Whole cloth quilts, broderie perse and medallion quilts were the styles of quilts made during the early 19th century.According to the Wall Street Journal there are an estimated twenty-one million quilters in the United States.
Early wholecloth bed quilts which may appear to be a solid piece of fabric are actually composed of strips of fabric, inasmuch as early looms could not produce expansion of cloth large enough to cover an entire bed surface.Early quilts that feature the same fabric for the entire quilt top, whether that top is made of dyed wool or pieces of (the same) printed cotton fabric, are referred to as wholecloth quilts.In wholecloth quilts, the quilting stitches themselves serve as the only decoration.The earliest whole cloth quilts found in America were brought from Europe.An article published in The Quilter magazine, April/May 2014, titled "Early American Quilts in America, Part II: The Martha Crafts Howard Quilt" by Patricia L.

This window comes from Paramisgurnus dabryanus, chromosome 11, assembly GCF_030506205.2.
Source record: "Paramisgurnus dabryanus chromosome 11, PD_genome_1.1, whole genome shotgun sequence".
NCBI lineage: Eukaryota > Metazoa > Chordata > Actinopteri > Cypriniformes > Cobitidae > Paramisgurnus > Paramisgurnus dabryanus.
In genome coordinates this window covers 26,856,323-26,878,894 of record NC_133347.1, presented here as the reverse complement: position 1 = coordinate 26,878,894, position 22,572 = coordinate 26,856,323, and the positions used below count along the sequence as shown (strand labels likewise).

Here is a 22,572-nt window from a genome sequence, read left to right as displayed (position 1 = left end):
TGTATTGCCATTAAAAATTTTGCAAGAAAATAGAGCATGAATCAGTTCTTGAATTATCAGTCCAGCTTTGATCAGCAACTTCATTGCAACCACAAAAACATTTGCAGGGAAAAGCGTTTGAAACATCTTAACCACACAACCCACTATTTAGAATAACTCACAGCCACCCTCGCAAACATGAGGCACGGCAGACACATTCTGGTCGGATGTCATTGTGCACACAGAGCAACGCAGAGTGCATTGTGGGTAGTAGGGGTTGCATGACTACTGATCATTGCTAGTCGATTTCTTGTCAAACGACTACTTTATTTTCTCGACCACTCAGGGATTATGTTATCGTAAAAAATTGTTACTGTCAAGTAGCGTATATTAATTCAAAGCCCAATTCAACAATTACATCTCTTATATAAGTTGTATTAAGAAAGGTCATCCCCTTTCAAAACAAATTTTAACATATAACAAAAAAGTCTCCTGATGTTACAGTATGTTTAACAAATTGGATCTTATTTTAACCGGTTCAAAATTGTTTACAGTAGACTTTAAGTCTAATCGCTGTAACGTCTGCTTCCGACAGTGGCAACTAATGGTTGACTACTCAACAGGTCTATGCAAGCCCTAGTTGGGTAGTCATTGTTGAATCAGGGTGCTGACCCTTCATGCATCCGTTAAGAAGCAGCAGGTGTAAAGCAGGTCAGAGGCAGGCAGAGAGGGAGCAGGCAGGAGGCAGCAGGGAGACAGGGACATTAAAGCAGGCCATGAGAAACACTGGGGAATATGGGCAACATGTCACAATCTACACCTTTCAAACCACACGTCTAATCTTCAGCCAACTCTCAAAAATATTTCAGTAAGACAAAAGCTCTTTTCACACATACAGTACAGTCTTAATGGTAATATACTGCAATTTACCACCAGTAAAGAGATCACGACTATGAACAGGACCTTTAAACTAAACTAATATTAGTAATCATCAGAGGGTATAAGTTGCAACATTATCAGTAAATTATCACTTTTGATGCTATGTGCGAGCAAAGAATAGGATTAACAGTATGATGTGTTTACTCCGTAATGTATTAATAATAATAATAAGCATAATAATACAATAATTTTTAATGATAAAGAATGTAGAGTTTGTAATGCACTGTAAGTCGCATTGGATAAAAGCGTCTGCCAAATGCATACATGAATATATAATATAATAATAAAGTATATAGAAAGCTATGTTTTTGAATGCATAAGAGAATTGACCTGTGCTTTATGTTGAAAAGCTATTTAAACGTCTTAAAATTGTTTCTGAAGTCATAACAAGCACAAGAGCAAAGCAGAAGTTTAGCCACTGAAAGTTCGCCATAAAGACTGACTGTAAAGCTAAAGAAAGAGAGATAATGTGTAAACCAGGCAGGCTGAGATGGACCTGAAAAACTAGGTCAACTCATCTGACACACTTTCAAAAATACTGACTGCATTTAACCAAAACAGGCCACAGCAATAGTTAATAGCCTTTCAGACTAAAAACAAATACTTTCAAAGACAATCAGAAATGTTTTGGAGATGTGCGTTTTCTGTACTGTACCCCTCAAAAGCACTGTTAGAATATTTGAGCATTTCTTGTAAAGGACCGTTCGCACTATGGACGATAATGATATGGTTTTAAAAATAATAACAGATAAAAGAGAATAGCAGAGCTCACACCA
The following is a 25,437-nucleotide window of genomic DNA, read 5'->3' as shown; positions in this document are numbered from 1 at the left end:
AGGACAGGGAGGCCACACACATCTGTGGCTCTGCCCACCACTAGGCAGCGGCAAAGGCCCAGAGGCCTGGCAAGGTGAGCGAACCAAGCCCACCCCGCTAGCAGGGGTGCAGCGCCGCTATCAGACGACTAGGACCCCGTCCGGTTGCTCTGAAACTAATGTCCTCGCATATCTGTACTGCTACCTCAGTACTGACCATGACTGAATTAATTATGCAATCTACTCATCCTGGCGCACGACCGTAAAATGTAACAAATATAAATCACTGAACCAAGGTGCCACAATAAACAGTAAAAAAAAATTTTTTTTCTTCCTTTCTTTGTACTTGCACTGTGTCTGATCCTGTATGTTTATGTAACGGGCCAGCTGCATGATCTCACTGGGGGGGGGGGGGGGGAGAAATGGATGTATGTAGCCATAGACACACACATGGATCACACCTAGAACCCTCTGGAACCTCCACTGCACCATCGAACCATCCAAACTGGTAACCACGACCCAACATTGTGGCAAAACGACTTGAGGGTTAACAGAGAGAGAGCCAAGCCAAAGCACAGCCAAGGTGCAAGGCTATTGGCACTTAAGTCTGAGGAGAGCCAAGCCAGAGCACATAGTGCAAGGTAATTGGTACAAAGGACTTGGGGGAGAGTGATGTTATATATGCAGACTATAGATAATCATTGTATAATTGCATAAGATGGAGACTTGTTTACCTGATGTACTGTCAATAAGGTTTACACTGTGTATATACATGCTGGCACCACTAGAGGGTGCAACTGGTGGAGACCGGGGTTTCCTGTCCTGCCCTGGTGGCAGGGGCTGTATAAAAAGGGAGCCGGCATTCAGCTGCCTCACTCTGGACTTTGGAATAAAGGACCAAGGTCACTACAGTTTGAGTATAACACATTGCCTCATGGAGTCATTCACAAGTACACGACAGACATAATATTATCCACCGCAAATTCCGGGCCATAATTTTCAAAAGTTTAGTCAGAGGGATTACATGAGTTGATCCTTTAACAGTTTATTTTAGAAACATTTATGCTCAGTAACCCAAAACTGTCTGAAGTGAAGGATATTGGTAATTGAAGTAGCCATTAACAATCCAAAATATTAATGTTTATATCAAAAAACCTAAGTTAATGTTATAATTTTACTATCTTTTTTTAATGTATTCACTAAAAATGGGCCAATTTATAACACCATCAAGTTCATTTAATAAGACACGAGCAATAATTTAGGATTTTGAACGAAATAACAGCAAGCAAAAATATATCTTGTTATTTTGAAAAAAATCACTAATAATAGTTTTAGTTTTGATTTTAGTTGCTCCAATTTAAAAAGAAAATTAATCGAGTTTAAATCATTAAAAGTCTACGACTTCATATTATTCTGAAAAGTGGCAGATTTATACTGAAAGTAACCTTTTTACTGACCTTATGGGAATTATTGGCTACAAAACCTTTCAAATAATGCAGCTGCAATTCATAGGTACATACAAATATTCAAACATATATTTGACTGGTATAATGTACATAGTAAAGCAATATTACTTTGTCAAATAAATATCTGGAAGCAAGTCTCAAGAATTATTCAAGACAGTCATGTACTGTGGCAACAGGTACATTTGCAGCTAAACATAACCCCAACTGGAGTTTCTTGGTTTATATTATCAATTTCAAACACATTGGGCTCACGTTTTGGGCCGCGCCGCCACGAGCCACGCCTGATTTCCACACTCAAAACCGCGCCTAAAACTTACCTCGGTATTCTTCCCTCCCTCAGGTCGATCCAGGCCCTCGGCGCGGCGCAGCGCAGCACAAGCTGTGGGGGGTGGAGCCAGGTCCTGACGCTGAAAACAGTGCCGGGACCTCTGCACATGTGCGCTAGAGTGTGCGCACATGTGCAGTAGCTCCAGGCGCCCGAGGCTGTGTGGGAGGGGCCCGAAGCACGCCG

Cummings offers details of the wool wholecloth quilt made in 1786 by Martha Crafts Howard, whose life stories are also shared in that article. Cummings, wrote a series of five articles that explore the art of wholecloth quilting published them on her website, Quilter's Muse Publications.
In Europe quilting appears to have been introduced by Crusaders in the 12th century (Colby 1971), in particular in the form of the aketon or gambeson, a quilted garment worn under armour which later developed into the doublet.
One of the earliest existing decorative works is the Tristan quilt, made around 1360.
A more complete survey is needed to compare all of the wholecloth quilts held in the many museum locations who have collected such textiles.
Many early quilts did not survive the test of time or were discarded, or else, they survived but the name of the quilter is lost to history.
For a time, the trend in wholecloth quilting was a preference for all-cotton white quilts.